No they didn’t, and logic would tell you that even if eyewitnesses who were in the room didn’t. It’s deeply weird that he would mock a political opponent whose career he’d ended in front of his colleagues; that might have been considered poor form even if Sanford were a member of the other party. It’s even weirder that he’d double down on the error in judgment by acknowledging publicly that he did it and insisting that the reaction was positive when there were various reports last night to the contrary.
Had a great meeting with the House GOP last night at the Capitol. They applauded and laughed loudly when I mentioned my experience with Mark Sanford. I have never been a fan of his!
— Donald J. Trump (@realDonaldTrump) June 20, 2018
He’s referring to this account of last night’s meeting with the House GOP on immigration:
Trump: “Is Mark Sanford here? I just want to congratulate him on running a great race.”
Room goes silent. Trump then called him a nasty guy and the room booed, a bit.
— Jake Sherman (@JakeSherman) June 19, 2018
Trump hates Sanford because Sanford disdains him but the South Carolinian is respected (especially among his Freedom Caucus colleagues) as a serious fiscal conservative, his embarrassing scandal from years ago aside. Even if he weren’t well-liked, go figure that congressmen wouldn’t warm to the idea of a more powerful politician dunking on the misfortunes of one of their own in front of them. No doubt some feel sympathy for Sanford and privately even agree with his criticism of Trump. Beyond that, vindictiveness is bad optics in politics, even in the moments after a tough election. That’s why most concession speeches are cordial towards the victor. And no member of Congress, particularly a Republican, would want to egg Trump on in the idea that it’s good for him to settle scores with his critics by endorsing their primary opponents. They might be next. They’d want to discourage him from enjoying Sanford’s demise for obvious reasons.
So they did.
— Justin Amash (@justinamash) June 20, 2018
A top aide to a Freedom Caucus member texted me after the conference about it. "What he did to Mark Sanford was sad. It reminded me of a sports fanbase that is used to losing, finally wins something, and reminds everyone that they won. Act like you've been there."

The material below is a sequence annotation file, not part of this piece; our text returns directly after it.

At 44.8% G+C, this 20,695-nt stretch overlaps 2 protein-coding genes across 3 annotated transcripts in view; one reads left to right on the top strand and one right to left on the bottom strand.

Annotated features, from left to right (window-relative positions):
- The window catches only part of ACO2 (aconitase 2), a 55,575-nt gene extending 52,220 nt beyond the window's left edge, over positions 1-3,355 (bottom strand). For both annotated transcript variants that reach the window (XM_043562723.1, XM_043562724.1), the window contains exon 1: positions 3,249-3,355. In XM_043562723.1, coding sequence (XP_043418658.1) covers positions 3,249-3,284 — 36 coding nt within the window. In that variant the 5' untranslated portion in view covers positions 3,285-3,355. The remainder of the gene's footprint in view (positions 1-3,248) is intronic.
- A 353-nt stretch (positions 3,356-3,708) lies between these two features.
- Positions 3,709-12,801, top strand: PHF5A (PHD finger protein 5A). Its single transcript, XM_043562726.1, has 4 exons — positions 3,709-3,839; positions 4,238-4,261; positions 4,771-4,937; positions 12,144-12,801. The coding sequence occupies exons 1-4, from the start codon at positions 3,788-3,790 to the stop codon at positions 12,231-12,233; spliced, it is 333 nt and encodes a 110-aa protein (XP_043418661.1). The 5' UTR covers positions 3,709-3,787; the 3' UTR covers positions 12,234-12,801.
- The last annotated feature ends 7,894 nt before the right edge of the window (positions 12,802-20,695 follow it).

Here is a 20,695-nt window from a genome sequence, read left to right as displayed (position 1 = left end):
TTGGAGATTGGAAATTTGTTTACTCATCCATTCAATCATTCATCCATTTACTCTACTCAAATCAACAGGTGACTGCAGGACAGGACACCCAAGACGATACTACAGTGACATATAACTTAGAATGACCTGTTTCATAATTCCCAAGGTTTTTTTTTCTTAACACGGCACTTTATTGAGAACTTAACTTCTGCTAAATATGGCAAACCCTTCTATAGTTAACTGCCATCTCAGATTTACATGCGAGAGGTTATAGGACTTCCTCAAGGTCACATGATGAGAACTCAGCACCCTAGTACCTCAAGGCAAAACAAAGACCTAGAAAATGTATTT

— Elaina Plott (@elainaplott) June 20, 2018
Michigan Rep. Justin Amash — who was in the room — says the president is not being truthful.
his recollection lines up with the 15-plus people i spoke to about the session last night. https://t.co/trNOv1E52Q
— Jake Sherman (@JakeSherman) June 20, 2018
Can’t trust a libertarian Trump critic and Sanford pal like Amash, right? Can’t trust those MSM reporters either. Can we trust a guy from Fox News, at least?
Several Hse GOPers have expressed to Fox their disgust with the President taking a potshot at GOP SC Rep Sanford last night. “It was ridiculous,” said one member of the Freedom Caucus. “It cost him votes (on the immigration bill).”
— Chad Pergram (@ChadPergram) June 20, 2018
It cost him votes. Coincidentally, Freedom Caucus chief Mark Meadows was seen heatedly arguing with Paul Ryan about the GOP’s two immigration bills today, both of which are now reportedly in trouble. The most baffling thing about Trump dunking on Sanders is that, at best, it’s harmless error. He won’t lose any friends in the caucus over it but certainly won’t gain any new ones either. At worst, he’s pissed off enough Freedom Caucusers — normally a friendly group — that his task in getting to 218 going forward will be that much harder. “I was very upset. It was very unnecessary and as far as I’m concerned, it was very rude,” said Walter Jones to the Hill. “To make light of Mark Sanford is very unacceptable.” Terrific.
Here’s the man himself, getting his two cents in.